Managing the large number of individual tasks that make up a bigger project can be difficult - including determining what needs to happen in what order, and keeping yourself and others you're relying on to schedule. If you miss a deadline or complete a task out of sequence, there could be implications for the rest of the project. That's where Gantt charts come in handy and make the most complex of projects visual and easy to follow. 

We've pointed out a few helpful resources you can use to give a Gantt a go. 

What's a Gantt chart?

Gantt charts outline all of the tasks to be completed within a project and which tasks are reliant on others being completed first. You can also add in responsible persons, timescales, to plot start dates and how long a task is likely to take. This means if something doesn't go to plan or needs to be pushed back, you can easily see how other tasks will be affected and adjust your schedule. It can also help to see if a particular person is overstretched.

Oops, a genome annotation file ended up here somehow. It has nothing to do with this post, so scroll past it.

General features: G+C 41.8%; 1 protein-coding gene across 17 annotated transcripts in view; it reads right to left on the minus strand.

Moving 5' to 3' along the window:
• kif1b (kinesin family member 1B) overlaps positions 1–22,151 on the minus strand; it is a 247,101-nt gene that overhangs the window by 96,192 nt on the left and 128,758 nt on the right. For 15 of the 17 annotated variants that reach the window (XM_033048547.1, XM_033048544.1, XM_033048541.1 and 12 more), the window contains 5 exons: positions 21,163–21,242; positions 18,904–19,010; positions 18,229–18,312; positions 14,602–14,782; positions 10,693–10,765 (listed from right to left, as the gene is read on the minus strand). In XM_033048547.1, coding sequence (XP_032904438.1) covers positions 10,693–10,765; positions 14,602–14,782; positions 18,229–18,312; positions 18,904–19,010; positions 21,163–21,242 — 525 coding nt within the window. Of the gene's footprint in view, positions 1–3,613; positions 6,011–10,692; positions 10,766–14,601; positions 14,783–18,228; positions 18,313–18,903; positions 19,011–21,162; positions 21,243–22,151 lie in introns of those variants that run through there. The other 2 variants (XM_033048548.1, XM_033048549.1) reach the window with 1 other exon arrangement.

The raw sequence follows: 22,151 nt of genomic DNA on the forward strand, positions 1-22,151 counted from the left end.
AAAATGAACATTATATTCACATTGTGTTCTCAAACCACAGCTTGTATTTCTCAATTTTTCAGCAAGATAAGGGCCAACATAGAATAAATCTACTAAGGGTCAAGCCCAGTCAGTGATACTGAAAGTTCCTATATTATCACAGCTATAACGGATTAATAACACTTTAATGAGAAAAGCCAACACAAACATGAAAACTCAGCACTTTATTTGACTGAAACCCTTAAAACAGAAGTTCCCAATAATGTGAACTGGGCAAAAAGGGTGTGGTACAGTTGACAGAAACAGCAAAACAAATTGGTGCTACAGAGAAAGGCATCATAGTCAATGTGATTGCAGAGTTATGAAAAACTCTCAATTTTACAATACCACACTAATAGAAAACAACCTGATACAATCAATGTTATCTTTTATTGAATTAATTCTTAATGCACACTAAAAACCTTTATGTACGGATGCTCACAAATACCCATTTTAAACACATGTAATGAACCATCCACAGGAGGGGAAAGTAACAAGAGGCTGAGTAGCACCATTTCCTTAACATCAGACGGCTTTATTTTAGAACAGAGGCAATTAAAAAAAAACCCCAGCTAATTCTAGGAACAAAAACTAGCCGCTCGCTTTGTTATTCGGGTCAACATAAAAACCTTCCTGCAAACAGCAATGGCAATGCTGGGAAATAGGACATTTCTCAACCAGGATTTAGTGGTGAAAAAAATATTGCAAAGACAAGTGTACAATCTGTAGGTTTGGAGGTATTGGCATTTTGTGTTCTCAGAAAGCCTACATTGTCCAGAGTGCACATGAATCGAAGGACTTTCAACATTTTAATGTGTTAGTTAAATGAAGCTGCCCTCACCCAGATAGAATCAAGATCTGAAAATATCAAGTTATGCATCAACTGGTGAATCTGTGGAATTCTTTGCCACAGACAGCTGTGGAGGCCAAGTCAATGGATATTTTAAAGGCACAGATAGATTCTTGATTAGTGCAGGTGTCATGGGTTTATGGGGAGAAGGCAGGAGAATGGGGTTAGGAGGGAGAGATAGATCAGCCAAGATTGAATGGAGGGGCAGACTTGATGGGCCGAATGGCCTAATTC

How can I give one a go?

Take a look at this YouTube tutorial from MindTools, explaining the steps to creating a basic Gantt chart. 

 

Before creating a physical chart:

  1.  List out the over-arching activities within your project and their subtasks 
  2. Identify which tasks are dependent on other tasks being completed first
  3. Set key milestones for completing key tasks, and decide how long each task might take

Templates and resources

Excel project sheet template

There's lots of project management software out there, including:

SmartSheets

TeamGantt

Microsoft Project